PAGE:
Search begins for new Dean of Science, who is hopefully “not an asshole”

UBC’s faculty of science is beginning the search for a new dean — not due to any juicy political reasons, but simply because current dean Dr. Simon Peacock is nearing the end of his maximum of two terms in the position.

The dean’s leadership role involves supporting the faculty internally, fundraising, alumni engagement and advocating for UBC-based research. Dean Peacock has also spearheaded the Carl Wieman Science Education Initiative to improve how science is taught at UBC. The initiative ensures that teachers use evidence-based teaching in the classroom, promoting techniques that have been proven to connect with students.

“The process that we’re following is one that’s very standard for searching for other deans,” said Dr. Angela Redish, provost and vice-president academic pro tem. “The only thing that’s slightly unusual this time is that we are going to have a new provost starting July 1. I’m going to start the process and [new Provost] Andrew Szeri will complete the process.”

To kick off the search, Redish hosted a town hall on May 8 for the science community at UBC, inviting everyone she could think of to come voice their opinions. The Ubyssey attended this meeting where professors, alumni and grad students gathered for a conversation led by Redish.

The overall tone was jovial curiousity, with search consultant Brent Cameron taking notes on the attendees’ concerns. “We’ll get the job description in place, and then Brent can go out and do the networking that typically takes place over the summer,” said Redish to the town hall.  

Participants began by listing the many positive attributes of UBC’s faculty of science: bragging rights that will draw in someone as excellent as the existing faculty. They rattled off points easily, highlighting high-ranking research endeavours, the breadth of international scientific expertise available at UBC, internal collaborations and the collectively cooperative attitude of the faculty of science members.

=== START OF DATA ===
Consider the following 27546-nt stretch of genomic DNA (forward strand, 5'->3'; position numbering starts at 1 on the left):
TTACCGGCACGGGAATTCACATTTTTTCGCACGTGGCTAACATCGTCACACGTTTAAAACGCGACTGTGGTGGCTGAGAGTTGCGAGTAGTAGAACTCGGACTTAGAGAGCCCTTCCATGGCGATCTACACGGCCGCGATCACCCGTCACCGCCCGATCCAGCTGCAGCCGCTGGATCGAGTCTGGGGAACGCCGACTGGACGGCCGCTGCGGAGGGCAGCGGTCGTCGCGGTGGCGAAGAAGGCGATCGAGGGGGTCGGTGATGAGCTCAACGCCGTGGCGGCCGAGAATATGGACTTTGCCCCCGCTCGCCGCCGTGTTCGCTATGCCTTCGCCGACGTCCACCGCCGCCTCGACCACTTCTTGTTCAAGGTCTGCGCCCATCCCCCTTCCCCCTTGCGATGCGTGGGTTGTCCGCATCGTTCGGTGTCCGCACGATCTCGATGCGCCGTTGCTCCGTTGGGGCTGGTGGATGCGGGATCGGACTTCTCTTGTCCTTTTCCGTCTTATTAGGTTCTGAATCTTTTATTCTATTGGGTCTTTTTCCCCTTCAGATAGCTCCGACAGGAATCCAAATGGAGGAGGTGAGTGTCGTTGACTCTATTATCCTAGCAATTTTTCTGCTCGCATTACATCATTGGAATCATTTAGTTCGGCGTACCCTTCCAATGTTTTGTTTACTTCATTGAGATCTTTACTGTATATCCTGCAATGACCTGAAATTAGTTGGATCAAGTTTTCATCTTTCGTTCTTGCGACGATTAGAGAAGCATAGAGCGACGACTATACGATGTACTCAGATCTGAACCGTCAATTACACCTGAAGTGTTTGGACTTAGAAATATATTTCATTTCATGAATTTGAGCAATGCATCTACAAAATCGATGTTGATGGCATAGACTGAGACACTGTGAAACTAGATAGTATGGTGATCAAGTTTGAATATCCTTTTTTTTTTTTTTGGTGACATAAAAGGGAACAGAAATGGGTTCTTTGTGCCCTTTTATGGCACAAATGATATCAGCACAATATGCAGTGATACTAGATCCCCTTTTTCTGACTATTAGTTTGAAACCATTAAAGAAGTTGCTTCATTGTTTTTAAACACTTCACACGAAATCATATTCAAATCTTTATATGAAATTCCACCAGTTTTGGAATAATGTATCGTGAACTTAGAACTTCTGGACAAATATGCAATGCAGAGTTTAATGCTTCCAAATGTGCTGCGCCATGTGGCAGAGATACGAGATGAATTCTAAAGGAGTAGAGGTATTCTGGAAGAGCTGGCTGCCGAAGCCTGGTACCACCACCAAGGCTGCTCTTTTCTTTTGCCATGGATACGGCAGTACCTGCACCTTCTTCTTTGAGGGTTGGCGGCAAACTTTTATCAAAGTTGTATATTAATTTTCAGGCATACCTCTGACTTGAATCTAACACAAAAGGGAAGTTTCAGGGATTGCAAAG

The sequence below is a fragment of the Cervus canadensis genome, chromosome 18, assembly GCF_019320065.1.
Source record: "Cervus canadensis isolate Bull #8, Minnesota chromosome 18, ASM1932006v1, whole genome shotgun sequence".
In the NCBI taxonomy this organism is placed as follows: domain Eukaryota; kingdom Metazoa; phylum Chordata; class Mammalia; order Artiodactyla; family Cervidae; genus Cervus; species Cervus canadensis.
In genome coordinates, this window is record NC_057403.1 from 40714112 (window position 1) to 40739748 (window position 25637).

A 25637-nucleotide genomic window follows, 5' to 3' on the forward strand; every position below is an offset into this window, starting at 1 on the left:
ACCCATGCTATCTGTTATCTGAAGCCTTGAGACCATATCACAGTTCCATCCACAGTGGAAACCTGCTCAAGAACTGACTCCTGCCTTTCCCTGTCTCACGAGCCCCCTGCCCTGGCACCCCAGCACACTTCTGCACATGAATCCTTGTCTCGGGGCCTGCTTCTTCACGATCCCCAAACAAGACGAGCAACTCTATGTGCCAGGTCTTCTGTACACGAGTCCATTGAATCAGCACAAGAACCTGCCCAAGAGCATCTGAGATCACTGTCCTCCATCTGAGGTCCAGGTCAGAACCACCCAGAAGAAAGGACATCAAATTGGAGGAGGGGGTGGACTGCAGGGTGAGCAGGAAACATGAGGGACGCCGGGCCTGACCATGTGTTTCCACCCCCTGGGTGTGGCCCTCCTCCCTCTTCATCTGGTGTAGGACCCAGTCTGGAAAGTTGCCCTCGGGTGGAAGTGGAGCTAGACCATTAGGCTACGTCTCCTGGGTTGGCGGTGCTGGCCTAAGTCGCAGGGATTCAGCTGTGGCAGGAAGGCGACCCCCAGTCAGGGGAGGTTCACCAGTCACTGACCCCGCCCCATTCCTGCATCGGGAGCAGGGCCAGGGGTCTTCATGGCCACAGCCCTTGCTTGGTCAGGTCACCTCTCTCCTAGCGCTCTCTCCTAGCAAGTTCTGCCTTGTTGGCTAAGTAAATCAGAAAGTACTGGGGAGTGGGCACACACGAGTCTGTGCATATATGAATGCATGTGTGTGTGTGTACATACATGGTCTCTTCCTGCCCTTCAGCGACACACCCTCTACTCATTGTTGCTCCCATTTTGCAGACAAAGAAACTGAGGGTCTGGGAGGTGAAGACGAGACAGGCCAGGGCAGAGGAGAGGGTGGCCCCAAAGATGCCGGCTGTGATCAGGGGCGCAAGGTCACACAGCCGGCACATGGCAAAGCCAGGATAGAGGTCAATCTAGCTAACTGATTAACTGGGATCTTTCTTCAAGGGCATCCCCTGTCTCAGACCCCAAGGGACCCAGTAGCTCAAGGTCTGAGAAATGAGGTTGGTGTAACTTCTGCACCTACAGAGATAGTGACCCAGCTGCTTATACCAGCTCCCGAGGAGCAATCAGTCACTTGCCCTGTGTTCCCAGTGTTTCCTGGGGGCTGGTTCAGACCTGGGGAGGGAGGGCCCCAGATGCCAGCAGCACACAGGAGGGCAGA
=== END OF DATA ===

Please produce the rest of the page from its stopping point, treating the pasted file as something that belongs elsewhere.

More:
If you’ve been feeling down about UBC’s prestige lately, the town hall members begged to differ. One attendee said, “UBC is western Canada’s flagship university. It provides leadership across an entire region and in this way the faculty strength here can be leveraged to provide national influence.”

Though there aren’t huge challenges facing an incoming dean, town hall attendees stated some for the sake of transparency, such as the fact that UBC does not receive as much provincial funding as it should given BC’s thriving economy. Furthermore, living costs in the greater metro Vancouver area could deter qualified candidates.

People hoped that the new dean will be an excellent scientist with a courageous, communicative capacity for publicly advocating for science.

“I don’t know quite how to say this but — not an asshole,” said one attendee, describing the ideal dean. Consequently, a sense of humour was also listed as a desired trait.

University Policy 21 will continue to guide the search. Students in the faculty can stay informed about the process by reading the easy-to-follow Policy 21.

Working backwards, the final decision around the appointment of a dean is made by the Board of Governors. That decision is made on a recommendation by President Ono. The president’s decision is made following advice that he receives from an advisory committee. That committee is chaired by the provost (Redish, soon to be Szeri), and it has some elected representatives and some appointed representatives.

The faculty representatives on the committee are Dr. James Colliander, Dr. Michael Gold, Dr. Milind Kandlikar, Dr. Mark MacLachlan, Dr. Alla Sheffer and Dr. Dominique Weis. They come from a wide variety of science departments, including mathematics, microbiology, computer science and atmospheric science. Nicholas McGregor and Jamie Magrill are the respective graduate and undergraduate student representatives.

“When the final two or three candidates are identified, there will be an invitation to meet with students. I would encourage students to go meet the candidates and provide their feedback to the committee,” said Redish.

Looking ahead, UBC will miss Peacock’s leadership — especially in his initiatives for undergraduate education — while anticipating a new dean.